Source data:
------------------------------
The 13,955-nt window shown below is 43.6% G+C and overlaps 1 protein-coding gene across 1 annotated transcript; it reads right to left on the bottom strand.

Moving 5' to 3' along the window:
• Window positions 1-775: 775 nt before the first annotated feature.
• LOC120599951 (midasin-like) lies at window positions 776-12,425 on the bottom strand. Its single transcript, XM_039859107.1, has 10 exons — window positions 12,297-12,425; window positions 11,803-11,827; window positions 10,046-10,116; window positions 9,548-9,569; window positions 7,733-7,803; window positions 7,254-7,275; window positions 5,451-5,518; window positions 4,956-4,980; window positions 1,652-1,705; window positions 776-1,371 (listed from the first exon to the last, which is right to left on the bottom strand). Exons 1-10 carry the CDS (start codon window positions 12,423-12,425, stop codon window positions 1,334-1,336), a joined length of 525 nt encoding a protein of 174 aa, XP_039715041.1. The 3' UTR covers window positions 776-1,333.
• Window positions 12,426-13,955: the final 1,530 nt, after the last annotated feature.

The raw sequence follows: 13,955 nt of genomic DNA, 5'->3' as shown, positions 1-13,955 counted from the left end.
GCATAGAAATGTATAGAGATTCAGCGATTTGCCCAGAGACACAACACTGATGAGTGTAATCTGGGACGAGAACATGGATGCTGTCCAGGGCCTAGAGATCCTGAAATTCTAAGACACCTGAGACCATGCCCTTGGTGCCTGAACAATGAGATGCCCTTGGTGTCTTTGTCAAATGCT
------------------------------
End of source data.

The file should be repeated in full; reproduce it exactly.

The 13,955-nt window shown below is 43.6% G+C and overlaps 1 protein-coding gene across 1 annotated transcript; it reads right to left on the bottom strand.

Moving 5' to 3' along the window:
• Window positions 1-775: 775 nt before the first annotated feature.
• LOC120599951 (midasin-like) lies at window positions 776-12,425 on the bottom strand. Its single transcript, XM_039859107.1, has 10 exons — window positions 12,297-12,425; window positions 11,803-11,827; window positions 10,046-10,116; window positions 9,548-9,569; window positions 7,733-7,803; window positions 7,254-7,275; window positions 5,451-5,518; window positions 4,956-4,980; window positions 1,652-1,705; window positions 776-1,371 (listed from the first exon to the last, which is right to left on the bottom strand). Exons 1-10 carry the CDS (start codon window positions 12,423-12,425, stop codon window positions 1,334-1,336), a joined length of 525 nt encoding a protein of 174 aa, XP_039715041.1. The 3' UTR covers window positions 776-1,333.
• Window positions 12,426-13,955: the final 1,530 nt, after the last annotated feature.

The raw sequence follows: 13,955 nt of genomic DNA, 5'->3' as shown, positions 1-13,955 counted from the left end.
GCATAGAAATGTATAGAGATTCAGCGATTTGCCCAGAGACACAACACTGATGAGTGTAATCTGGGACGAGAACATGGATGCTGTCCAGGGCCTAGAGATCCTGAAATTCTAAGACACCTGAGACCATGCCCTTGGTGCCTGAACAATGAGATGCCCTTGGTGTCTTTGTCAAATGCT